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(Gen 28:10 - 32:2)

B'resheet/Genesis 30:28   And he said, "Specify your wage to me and I will pay it."


After Ya'akov's beloved wife Rachel has finally given birth to Yosef, her first-born son, Ya'akov's thoughts turn to home and he asks Laban, his uncle and father-in-law, to release him "so that I can return to my own place, to my own country" (B'resheet 30:25, CJB). Laban, reluctant to let a good thing go, pretends to think that this is just the opening shot in a salary negotiation and responds first with a little flattery and then this invitation for Ya'akov to put his initial bid on the table. The word only occurs once in the Hebrew Scriptures and at first glance looks like a Qal affix 3fs form of the verb , which includes the meanings "to bore or pierce; to mark out, determine, specify or name", but since is a masculine noun that cannot be the subject and translation becomes difficult. Who Is ...

Rashi: Rabbi Shlomo Yitzchaki (1040-1105 CE), French rabbi who wrote commentaries on the Torah, the Prophets and the Talmud, lived in Troyes where he founded a yeshiva in 1067; focuses on the plain meaning (p'shat) of the text, although sometimes quite cryptic in his brevity
Rashi, pointing to What Is ...

Targum Onkelos: An early (1st-2nd Century CE) translation/paraphrase of the Torah into Aramaic; attributed to a Roman convert to Judaism, Onkelos; used in Babylonian synagogues during the Talmudic era
Targum Onkelos - , spell out your wage - explains instead that is a Qal imperative ms form with a paragogic hay: a command or instruction - let's have it then, what are you after!

The Torah is insistent that wages should be paid promptly: "The wages of a hired man are not to remain with you all night until morning" (Vayikra 19:13, NASB), and "You shall give [a hired servant] his wages on his day before the sun sets, for he is poor and sets his heart on it; so that he not cry out against you to the L-rd and it become sin in you" (D'varim 24:15, NASB). James picks up the theme in his letter: "Behold, the pay of the labourers who mowed your fields, and which has been withheld by you, cries out against you; and the outcry of those who did the harvesting has reached the ears of the L-rd of Hosts" (James 5:4, NASB). Rich farmers and landowners would hire workers for their fields and then not pay them until it was convenient for themselves, putting the workers in dire financial circumstances and starving their families.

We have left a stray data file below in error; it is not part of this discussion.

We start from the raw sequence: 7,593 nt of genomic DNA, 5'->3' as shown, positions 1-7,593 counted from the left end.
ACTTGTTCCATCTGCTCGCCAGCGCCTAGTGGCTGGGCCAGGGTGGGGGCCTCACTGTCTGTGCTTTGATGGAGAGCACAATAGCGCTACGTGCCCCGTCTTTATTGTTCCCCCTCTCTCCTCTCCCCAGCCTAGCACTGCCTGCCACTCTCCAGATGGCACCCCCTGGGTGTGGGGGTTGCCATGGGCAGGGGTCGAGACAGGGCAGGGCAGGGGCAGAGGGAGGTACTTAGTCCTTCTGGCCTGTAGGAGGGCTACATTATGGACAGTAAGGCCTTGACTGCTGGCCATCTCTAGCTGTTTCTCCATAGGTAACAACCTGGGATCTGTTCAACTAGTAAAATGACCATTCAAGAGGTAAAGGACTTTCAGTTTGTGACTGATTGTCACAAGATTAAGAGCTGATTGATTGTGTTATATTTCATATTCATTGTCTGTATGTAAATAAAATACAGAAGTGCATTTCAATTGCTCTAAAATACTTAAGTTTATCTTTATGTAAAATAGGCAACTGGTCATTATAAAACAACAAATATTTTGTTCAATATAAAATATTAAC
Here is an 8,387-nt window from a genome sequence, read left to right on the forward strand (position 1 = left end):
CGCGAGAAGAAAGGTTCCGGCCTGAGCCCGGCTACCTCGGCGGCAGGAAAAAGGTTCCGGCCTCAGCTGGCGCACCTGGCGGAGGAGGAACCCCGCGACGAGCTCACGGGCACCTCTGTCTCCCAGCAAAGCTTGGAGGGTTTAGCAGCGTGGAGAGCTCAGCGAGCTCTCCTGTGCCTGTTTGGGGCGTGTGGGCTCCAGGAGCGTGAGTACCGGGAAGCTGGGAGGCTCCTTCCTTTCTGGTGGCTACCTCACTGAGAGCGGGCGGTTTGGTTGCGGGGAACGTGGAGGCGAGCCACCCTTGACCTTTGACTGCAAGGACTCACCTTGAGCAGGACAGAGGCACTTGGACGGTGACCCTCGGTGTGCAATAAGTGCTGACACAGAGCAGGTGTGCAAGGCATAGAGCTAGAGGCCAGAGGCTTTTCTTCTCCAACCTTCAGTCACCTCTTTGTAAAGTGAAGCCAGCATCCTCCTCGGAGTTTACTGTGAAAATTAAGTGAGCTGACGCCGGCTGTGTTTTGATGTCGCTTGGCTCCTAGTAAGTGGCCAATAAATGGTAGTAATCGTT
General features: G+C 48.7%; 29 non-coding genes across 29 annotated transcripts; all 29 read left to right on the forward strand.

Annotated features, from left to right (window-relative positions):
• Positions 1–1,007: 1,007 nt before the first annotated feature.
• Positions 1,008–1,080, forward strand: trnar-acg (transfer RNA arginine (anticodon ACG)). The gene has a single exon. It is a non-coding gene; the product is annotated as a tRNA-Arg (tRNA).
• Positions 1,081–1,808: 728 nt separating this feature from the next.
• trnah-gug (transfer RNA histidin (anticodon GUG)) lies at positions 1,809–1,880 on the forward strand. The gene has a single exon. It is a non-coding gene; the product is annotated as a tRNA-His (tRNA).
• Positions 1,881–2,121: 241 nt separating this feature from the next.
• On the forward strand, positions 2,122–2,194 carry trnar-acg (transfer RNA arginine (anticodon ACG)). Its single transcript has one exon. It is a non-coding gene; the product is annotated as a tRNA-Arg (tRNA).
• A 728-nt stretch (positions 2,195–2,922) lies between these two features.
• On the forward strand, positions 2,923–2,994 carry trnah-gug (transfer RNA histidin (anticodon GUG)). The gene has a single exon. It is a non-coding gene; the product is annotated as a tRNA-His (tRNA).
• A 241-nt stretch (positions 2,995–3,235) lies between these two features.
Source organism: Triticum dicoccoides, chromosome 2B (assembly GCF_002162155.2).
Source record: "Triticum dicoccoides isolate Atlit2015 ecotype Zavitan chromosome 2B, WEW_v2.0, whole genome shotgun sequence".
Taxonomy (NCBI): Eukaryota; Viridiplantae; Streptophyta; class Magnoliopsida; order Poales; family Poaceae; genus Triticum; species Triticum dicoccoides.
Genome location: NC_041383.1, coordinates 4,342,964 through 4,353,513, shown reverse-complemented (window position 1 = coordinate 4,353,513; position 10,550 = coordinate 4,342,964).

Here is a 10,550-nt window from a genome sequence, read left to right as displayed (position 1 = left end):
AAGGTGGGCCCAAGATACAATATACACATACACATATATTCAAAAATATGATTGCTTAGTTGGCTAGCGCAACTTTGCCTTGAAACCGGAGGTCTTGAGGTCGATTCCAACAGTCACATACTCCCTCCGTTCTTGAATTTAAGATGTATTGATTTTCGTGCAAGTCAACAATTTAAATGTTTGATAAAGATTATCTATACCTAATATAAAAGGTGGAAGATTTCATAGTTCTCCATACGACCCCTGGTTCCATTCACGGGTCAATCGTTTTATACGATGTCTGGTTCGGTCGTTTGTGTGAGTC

The negotiation between Ya'akov and Laban shows that it is important to set and pay appropriate wages. G-d rebuked the rich people who returned from the exile in Babylon because they "oppress the wage earner in his wages" (Malachi 3:5, NASB), while Yeshua told the disciples on a mission trip to "stay in the house, eating and drinking what they give you for the worker is worthy of his wages" (Luke 10:7, NASB). Rav Sha'ul quotes these words is his first letter to Timothy, applying the same principle to elders and "those who work hard at preaching and teaching" (1 Timothy 5:17, CJB). Even Judas Iscariot received the preset wages for betraying Yeshua into the hands of the Chief Priests (Matthew 26:14-15, Zechariah 11:12).

From all this we can see that G-d attaches great importance to people receiving the appropriate wages, and receiving them on time. How blessed is mankind that G-d does not operate the same timeliness with us in regard to our dealings with Him. Rav Sha'ul tells us clearly that "the wages of sin is death" (Romans 6:23); perhaps one of the most well-known and frequently quoted verses from the Bible, although the verse which gives the other side of the coin - "The wages of the righteous is life" (Proverbs 10:16, NASB) - is rather less well-known. We have all sinned in our lives, a fact that becomes painfully aware to many people just before they pass out of this life, and there are consequences which will be faced, no matter who we are. Are we not blessed that G-d doesn't immediately bring the just and appropriate wages for our sin down on our heads the minute we commit it, but instead gives us an opportunity to repent and set things right with Him. "The L-rd is not slow in keeping His promises, as some people think of slowness; on the contrary, He is patient with you; for it is not His purpose that anyone should be destroyed, but that everyone should turn from his sins" (2 Peter 3:9, CJB).

G-d's judgement is certain and we must not take Him for granted as Peter's letter continues, "However the day of the L-rd will come 'like a thief'" (v. 10, CJB). Our lives will catch up with us on that day when we stand before Him. Peter urges his readers, "You should lead holy and godly lives, as you wait for the Day of G-d and work to hasten its coming" (vv. 11-12, CJB); "do everything you can to be found by Him without spot or defect and at peace - think of our L-rd's patience as deliverance" (vv. 14-15, CJB). It is as if we are Ya'akov, hearing G-d say through Laban, "Specify your wage and I will pay it."

Further Study: Malachi 3:5; Matthew 20:1-16

Application: Where do you stand before G-d today? Are your accounts with Him all resolved, or are you delaying coming to terms with Him, hoping either that you won't have to do this or that a miracle will happen to make everything come right? Don't delude yourself either way: you will and it has - Yeshua the Messiah has come!

© Jonathan Allen, 2007

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